Trail of Tears Swimming

Trail of Tears State Park c 1966Now that I’m back in Florida, I expect the weather to be warm everywhere. From the looks of the forecasted Cape lows for the next week, I might be rushing these photos.

The negative sleeve said Trail of Tears 1966, so I’m going to assume it’s right. I don’t recall seeing this many people at the lake, but it might have been a really hot day. Most of the bathing suits are pretty conservative by today’s standards, but I did spot a couple that probably caused the phone lines to burn up the next day. “Did you SEE what Mabel was wearing? Or, almost NOT wearing. It was scandalous. Wonder where she bought it?”

Photo gallery of warmer days

Stalking the Wild Persimmon

You know that Mother is a big fan of the persimmons growing at Tower Rock, but she keeps her eyes open for other ones, too. Right after I shot the photo of the rennovated dam at Trail of Tears State Park’s Lake Boutin, we cruised through the lake’s parking lot.

I had just about made the circle when I slammed on the brakes and put the car in whoa-back. For once I had spotted something before my co-pilot.

This tree had already dropped its leaves, leaving its fruit shining like miniature pumpkins against bright blue sky. The ground was orange with fallen persimmons. I gathered up a handful and took them to Mother for a rating. She said they weren’t bad, but that they didn’t compare to the Tower Rock ones.

Sleeting in Cape

I’m hearing reports that it’s sleeting around Cape this evening. Mother flew into St. Louis from visiting Brother David’s family in Tulsa over Thanksgiving. She said she made it back to Cape with only a few sprinkles on the windshield. I imagine she has a fire in the fireplace and her electric blanket turned on.

I guess I’d better run one more fall picture before folks get the gloomy gray day blahs.

Trail of Tears Quarry Rescue


Early the morning of November 15, 1965, I got a call from The Missourian to saddle up my pony and head to the quarry at Trail of Tears State Park to cover a rescue. It must have been too chilly or too early for them to roust Frony out of bed.

I know I saw the negatives from that morning somewhere recently, but I must have misplaced them. I’ll make do with a copy of the front page of that day’s Missourian. Someone other than me drew in the X and apparently “enhanced” the tops of the bluffs. Or, it might just be that the microfilm reproduction makes it look that way.

The Associated Press picked up the photo, probably because of the St. Louis connection. I think it might have been my first Wirephoto. I was excited about it in those days. I was less excited 20 years later when they were still paying a lousy five bucks per photo.

Student spent night trapped on bluff.

You can read the whole story in The Missourian,but you have to work for it. The Google index is messed up, so that link takes you to the November 12 edition. You’ll have to keep scrolling to the right until you get to the front page of the Monday paper. While you’re scrolling, you might want to pause to read the Nov. 13 account of the fire and sinking of the cruise ship Yarmouth Castle. Gordon Lightfoot immortalized it in Ballad of Yarmouth Castle on his Sunday Concert album, arguably his second most famous song after The Wreck of the Edmund Fitzgerald.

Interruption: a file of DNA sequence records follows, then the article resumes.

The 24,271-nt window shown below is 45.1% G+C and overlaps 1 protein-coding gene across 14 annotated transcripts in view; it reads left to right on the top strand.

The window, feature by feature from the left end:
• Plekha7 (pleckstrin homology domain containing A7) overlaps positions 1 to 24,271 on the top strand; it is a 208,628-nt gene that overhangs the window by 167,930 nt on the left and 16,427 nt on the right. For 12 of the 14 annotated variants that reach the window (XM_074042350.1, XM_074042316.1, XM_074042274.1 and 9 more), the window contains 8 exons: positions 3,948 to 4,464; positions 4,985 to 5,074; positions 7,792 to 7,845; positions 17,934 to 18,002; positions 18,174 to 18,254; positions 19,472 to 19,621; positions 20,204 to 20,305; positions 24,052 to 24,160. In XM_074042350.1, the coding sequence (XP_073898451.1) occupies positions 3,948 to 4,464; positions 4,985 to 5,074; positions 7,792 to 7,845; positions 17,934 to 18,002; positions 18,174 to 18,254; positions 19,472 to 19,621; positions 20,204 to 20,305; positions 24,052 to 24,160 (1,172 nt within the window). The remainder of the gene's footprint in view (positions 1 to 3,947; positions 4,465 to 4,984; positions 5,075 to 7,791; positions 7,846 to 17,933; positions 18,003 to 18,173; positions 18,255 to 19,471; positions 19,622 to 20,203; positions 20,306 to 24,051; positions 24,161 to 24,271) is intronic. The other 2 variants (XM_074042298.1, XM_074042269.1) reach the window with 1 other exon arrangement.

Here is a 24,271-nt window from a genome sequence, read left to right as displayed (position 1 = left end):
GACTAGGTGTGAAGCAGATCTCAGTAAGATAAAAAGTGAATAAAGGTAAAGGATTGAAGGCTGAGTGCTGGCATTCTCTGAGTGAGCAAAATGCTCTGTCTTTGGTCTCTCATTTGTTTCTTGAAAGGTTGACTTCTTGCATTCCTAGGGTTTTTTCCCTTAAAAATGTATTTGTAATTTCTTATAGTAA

Here’s the short version: William A. Erfurth, 22, a SEMO junior from a St. Louis suburb was trying to scale a 300-foot bluff north of Trail of Tears State park on Sunday when his footing gave way. He managed to scramble to a rock about 60 feet from the top of the bluff where he was stuck for about 13-1/2 hours until he was rescued the next morning.

A buddy, Don Powers, 25, of Webster Groves, who didn’t make the climb, built a fire and kept talking to Erfurth though the night. It took longer to get help than it might have because Erfuth’s keys were lost in a comedy of errors. Erfurth had the keys with him up on the bluff. He threw a small rock down so that Powers would have an idea of where to look for the keys. He then wrapped the keys in a handkerchief and threw them down. “They haven’t been found yet,” Erfurth commented. That meant that Powers had to walk out for help.

Rescuers came from Mississippi County

A Mississippi County Rescue Squad eventually made it to a point where they could drop ropes to the stranded youth. The climbers included Joe Lankheit (or Lankhett), Mike Bryant, Dewey Bickford and Ralph Carr. Chief Sam Story said the ascent was made at “considerable hazard” to the four men.

Besides the Sheriff’s Patrol and the Mississippi County unit, members of the Highway Patrol and the Cape Girardeau Auxiliary Police were on scene during the night. Robert Eckelmann, auxiliary chief, said he and Frank Maevers tried to reach the top of the bluff by jeep, but the terrain was too rough. Erfurth was unharmed.

The cliff is located about 1-3/4 north of the end of the Moccasin Springs Road. Most of the rescuers rode to the scene by handcars of the Frisco Railroad. (I don’t remember if I got a ride on a handcar or if I had to hoof it.)

Quarry looks pretty from the air

I asked pilot Ernie Chiles to fly close to Trail of Tears on our way up to Perry County in April to see if I could spot the quarry. It was much bigger than I had imagined. That early morning in 1965 was the first (and last) time I had been there. I’m going to hazard a guess that some of you have been much closer to it than I’ve been.